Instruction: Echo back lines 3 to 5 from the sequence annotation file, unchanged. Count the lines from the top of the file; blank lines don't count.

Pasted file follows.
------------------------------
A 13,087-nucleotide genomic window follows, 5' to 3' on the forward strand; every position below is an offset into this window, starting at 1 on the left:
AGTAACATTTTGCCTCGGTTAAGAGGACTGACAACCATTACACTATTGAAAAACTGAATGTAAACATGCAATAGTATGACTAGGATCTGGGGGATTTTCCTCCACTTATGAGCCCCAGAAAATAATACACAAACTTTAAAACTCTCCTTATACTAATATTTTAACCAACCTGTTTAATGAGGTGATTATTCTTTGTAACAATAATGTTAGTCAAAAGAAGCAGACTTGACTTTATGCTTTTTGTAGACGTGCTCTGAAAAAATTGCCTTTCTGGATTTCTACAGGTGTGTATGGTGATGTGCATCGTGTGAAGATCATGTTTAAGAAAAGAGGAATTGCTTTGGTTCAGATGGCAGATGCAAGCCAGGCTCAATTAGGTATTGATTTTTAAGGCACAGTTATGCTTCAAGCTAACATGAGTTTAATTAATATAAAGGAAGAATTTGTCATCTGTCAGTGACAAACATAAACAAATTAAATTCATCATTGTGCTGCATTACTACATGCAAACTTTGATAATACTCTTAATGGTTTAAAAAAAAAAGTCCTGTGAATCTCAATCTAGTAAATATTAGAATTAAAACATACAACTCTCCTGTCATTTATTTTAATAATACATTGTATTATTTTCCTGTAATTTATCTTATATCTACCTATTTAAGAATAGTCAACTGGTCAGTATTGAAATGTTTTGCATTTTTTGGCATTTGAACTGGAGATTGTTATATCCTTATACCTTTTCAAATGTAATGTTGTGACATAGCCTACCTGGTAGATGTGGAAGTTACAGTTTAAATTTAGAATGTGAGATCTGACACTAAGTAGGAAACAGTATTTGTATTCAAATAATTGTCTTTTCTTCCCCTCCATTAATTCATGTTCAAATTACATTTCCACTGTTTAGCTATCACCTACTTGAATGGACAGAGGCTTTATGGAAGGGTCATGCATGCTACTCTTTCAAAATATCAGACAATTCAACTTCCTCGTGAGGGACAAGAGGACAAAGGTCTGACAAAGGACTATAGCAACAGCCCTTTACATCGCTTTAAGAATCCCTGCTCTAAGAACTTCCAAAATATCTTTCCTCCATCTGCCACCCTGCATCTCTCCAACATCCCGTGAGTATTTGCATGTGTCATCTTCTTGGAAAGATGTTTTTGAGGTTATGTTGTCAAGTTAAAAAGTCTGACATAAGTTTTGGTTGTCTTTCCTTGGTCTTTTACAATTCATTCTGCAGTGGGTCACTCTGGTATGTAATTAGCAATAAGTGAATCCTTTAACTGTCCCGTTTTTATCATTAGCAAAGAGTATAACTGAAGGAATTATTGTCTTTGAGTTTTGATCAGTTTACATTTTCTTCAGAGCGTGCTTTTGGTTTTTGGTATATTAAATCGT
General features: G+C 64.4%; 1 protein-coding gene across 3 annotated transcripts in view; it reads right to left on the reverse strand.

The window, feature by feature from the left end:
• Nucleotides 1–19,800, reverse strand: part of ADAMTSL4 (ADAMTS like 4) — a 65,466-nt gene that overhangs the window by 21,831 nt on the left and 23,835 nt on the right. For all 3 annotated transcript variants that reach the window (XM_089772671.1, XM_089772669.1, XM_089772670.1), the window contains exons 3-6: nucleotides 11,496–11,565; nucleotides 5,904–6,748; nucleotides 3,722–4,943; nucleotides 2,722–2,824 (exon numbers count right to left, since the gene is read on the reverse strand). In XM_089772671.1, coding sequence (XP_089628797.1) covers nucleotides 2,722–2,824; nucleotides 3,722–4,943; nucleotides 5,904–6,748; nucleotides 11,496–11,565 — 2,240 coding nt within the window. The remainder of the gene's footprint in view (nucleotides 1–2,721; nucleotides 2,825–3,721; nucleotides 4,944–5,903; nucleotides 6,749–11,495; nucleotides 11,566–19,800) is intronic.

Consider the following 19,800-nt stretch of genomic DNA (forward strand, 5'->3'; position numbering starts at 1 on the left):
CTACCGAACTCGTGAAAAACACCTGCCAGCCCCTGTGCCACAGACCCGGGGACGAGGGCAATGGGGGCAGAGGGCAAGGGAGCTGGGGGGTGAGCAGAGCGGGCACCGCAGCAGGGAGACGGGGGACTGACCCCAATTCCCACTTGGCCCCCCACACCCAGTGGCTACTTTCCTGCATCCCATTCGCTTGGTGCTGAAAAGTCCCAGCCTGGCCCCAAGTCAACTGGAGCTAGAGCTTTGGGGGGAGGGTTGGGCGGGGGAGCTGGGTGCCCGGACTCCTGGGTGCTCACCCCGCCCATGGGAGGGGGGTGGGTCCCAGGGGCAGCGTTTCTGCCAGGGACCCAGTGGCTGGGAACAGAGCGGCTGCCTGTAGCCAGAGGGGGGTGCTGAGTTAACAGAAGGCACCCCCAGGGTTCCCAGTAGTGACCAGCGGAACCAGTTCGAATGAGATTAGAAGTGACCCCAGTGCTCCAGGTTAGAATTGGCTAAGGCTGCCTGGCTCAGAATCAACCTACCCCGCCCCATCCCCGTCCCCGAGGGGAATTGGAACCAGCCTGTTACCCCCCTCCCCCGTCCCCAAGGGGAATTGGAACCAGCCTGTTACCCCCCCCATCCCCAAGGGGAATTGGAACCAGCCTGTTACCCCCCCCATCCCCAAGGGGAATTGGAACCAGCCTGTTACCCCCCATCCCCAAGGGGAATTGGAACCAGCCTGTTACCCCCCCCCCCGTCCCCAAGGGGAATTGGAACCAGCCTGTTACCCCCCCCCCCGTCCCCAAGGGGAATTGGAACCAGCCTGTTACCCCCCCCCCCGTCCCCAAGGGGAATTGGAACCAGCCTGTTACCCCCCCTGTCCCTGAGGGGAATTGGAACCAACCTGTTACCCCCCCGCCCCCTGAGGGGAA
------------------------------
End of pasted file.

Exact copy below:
General features: G+C 64.4%; 1 protein-coding gene across 3 annotated transcripts in view; it reads right to left on the reverse strand.

The window, feature by feature from the left end:
• Nucleotides 1–19,800, reverse strand: part of ADAMTSL4 (ADAMTS like 4) — a 65,466-nt gene that overhangs the window by 21,831 nt on the left and 23,835 nt on the right. For all 3 annotated transcript variants that reach the window (XM_089772671.1, XM_089772669.1, XM_089772670.1), the window contains exons 3-6: nucleotides 11,496–11,565; nucleotides 5,904–6,748; nucleotides 3,722–4,943; nucleotides 2,722–2,824 (exon numbers count right to left, since the gene is read on the reverse strand). In XM_089772671.1, coding sequence (XP_089628797.1) covers nucleotides 2,722–2,824; nucleotides 3,722–4,943; nucleotides 5,904–6,748; nucleotides 11,496–11,565 — 2,240 coding nt within the window. The remainder of the gene's footprint in view (nucleotides 1–2,721; nucleotides 2,825–3,721; nucleotides 4,944–5,903; nucleotides 6,749–11,495; nucleotides 11,566–19,800) is intronic.